Why was Somnath restored and not the others? Because Sardar Patel was a Gujarati (Somnath is in Gujarat) and he unfortunately died in 1950, preventing him from taking similar action for other Hindu sacred sites. Nehru, for whom Patel was the main rival, was not in favor of the restoration of Somnath and he effectively blocked the restoration of the other sites, particularly Ramajanmabhumi.
Nehru ruled as a socialist with communist sympathies, not as a Hindu and his policies followed his ideological bent. In other words, the same process as reclaimed Somnath was initiated in regard to these other sites but was suppressed. Had it I been allowed to go through, the result would probably have been the same. Why is it, therefore, that the restoration of the Somnath temple is a matter of national pride, while attempts to restore the Mathura and Kashi temples are portrayed in the press as the ravings of Hindu militants?
It is hypocritical to separate Somnath from the other three sites. If Kashi and Mathura cannot go back to the Hindus, then the taking of Somnath was illegal. If the destruction of Babri Masjid was a dastardly act, so was the demolition of the Somnath mosque. If Hindu political leaders, like the President, will not go to Ayodhya for worship, they should not go to Somnath either.
On the other hand, if Hindus can reclaim Somnath, they can reclaim the other three sites. In fact of the four sites, it can be argued that the most important is Krishnajanmabhumi, because Krishna is probably the most important Hindu religious figure. Kashi Vishwanath Shiva Temple is also at least as important as Somnath.
Kashi comes first as the city of Shiva. Because Somnath was destroyed first, it gained a greater nostalgia, but not because it is a more important site than the others. The reclaiming of Somnath hence demands the restoration of these other sites.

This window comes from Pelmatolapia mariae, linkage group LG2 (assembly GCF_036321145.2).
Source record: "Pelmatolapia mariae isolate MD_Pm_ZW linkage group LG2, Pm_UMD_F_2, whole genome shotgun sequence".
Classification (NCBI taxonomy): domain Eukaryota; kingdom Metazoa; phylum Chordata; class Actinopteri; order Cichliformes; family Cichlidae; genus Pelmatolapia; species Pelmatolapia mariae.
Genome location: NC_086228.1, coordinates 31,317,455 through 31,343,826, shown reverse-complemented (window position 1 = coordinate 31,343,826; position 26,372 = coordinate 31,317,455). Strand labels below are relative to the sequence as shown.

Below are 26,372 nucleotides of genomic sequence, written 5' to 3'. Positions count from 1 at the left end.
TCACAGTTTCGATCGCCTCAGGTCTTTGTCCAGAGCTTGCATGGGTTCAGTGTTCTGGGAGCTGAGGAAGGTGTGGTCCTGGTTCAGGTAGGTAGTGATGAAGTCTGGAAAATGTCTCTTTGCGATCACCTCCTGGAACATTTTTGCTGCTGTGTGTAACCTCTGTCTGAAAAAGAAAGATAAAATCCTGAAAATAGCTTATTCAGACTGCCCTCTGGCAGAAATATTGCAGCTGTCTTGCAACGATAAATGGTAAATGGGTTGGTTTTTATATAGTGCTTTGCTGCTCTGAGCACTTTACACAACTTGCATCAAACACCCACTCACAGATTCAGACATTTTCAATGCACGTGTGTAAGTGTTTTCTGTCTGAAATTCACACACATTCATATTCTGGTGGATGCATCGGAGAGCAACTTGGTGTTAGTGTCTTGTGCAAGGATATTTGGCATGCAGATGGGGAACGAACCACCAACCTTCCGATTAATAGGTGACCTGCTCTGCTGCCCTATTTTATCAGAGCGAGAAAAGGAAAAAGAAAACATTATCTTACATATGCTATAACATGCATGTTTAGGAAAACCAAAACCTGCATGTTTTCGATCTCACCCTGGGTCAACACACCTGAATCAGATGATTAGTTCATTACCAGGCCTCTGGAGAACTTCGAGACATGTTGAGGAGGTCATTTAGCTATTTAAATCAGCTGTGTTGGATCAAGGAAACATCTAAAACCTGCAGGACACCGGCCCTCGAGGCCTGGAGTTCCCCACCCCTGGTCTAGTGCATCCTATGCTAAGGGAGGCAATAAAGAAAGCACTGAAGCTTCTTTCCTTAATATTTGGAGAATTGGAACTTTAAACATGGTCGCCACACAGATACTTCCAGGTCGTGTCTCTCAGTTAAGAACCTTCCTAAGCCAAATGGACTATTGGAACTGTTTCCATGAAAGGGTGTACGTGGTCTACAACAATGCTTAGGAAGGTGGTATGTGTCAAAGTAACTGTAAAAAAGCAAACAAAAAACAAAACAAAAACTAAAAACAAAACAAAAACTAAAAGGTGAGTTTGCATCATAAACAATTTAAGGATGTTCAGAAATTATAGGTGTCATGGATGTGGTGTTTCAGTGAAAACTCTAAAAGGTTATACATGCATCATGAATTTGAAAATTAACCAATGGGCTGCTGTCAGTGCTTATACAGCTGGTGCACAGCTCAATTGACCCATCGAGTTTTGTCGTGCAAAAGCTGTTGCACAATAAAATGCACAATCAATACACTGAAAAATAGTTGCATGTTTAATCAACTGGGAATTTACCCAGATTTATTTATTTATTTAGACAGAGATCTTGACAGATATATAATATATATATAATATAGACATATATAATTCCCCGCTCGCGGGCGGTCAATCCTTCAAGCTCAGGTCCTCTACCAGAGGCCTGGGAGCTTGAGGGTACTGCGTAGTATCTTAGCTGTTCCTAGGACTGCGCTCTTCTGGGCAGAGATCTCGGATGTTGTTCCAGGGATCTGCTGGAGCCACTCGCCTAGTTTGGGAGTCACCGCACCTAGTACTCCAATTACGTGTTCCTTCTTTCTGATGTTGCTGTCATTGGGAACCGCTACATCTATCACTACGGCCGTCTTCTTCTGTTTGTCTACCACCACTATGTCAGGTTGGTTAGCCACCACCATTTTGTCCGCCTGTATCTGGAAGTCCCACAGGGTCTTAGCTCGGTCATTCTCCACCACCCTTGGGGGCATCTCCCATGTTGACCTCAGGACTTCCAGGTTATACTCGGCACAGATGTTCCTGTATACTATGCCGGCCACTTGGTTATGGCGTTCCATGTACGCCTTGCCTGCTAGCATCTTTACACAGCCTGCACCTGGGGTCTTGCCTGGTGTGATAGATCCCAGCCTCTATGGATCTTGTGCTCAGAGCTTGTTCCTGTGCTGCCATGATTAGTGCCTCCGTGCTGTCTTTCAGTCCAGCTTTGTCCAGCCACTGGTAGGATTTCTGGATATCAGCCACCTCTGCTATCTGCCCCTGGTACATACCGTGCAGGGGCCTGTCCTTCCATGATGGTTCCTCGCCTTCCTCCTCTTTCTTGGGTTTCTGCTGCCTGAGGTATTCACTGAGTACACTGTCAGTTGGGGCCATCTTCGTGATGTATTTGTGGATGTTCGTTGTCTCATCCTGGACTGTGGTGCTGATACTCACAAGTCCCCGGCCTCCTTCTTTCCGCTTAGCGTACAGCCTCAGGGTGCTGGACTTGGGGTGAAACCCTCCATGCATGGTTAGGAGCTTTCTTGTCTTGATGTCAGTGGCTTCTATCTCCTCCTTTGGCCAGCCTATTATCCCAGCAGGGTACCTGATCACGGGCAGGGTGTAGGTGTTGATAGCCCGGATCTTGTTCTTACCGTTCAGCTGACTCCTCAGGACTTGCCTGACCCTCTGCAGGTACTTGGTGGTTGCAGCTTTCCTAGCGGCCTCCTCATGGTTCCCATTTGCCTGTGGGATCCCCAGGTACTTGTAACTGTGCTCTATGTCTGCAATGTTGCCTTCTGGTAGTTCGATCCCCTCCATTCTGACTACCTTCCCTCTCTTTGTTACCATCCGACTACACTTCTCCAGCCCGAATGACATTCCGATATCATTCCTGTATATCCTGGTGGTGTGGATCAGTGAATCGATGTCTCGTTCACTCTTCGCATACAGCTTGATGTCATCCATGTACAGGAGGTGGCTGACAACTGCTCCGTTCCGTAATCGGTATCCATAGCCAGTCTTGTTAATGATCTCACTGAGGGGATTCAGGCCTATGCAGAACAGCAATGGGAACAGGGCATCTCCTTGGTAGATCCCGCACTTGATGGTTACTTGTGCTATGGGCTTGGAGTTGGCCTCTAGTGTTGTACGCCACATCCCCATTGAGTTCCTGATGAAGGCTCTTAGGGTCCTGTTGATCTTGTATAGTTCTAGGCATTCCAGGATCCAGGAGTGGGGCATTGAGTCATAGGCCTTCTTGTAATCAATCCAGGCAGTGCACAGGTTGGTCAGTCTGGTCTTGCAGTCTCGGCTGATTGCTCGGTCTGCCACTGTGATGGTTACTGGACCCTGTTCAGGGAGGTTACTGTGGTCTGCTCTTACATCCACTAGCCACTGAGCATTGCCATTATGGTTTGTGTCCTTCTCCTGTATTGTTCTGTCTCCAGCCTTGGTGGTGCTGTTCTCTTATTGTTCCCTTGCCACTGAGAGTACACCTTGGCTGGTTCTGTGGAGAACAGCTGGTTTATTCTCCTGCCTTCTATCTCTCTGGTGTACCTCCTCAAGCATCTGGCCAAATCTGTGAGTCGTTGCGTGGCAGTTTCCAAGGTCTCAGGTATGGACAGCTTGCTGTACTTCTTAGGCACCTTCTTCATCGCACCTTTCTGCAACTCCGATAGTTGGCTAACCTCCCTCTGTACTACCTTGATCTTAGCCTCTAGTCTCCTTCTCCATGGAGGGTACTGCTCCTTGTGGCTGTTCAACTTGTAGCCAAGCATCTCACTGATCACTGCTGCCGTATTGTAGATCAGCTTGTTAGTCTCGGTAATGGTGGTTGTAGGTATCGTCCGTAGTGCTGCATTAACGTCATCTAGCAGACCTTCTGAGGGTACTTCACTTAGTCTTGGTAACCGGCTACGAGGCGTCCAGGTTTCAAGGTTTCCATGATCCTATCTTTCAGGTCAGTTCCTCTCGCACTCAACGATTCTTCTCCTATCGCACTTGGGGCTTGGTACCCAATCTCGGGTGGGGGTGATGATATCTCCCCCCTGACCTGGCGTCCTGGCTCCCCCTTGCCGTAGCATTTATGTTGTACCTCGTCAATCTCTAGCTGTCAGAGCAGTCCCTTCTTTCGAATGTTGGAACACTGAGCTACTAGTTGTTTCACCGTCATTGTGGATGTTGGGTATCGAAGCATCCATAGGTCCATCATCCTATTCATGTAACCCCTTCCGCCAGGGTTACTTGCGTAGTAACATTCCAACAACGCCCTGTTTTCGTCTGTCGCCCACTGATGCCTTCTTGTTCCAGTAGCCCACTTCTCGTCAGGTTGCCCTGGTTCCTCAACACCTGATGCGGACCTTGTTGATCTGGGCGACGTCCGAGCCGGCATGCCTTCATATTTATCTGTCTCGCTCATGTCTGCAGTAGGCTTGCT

If Indian political leaders like Sardar Patel could reclaim Somnath and remain good secular leaders that the nation still honors, so can Indian political leaders today. If Somnath can be dedicated to the nation, so can the other sites. If Somnath is a matter of national pride, then certainly Ayodhya and the others deserve to be as well. If a legal process could be created to reclaim Somnath, a similar process can be created to reclaim these other three sites.
Who is asking for the restoration of the Somnath mosque today? No one in India. There is no political action committee for the restoration of the Somnath mosque. If the other sites had been taken back at the same time forty-five years ago, they would no more be political issues today than is Somnath. Similarly if they are taken back today as Somnath was decades ago, they will cease to be issues in a few years. For those opposed to the restoration of Ramajanmabhumi, Kashi and Mathura, let them not forget Somnath.
If Hindus honor Somnath, they should not look down upon attempts to restore Ayodhya, Mathura and Kashi, but, on the contrary, help accomplish this aim.
Here is an excerpt from short biography of Dr. David Frawley written by Samu Varughese:
David Frawley, otherwise known as Vamadeva Shastri, is a US citizen by birth and a Hindu by conviction. He sees his life work as forming a bridge between these two widely opposing cultures, and he does so with a rare dedication and thoroughness. An acknowledged Vedantin, Frawley is an expert in ayurveda, Vedic astrology, yoga, and tantra , all of which, he says, have their basis in Vedanta. Indeed it is the interdisciplinary approach to Vedanta that he sees as his particular contribution in demystifying eastern spirituality.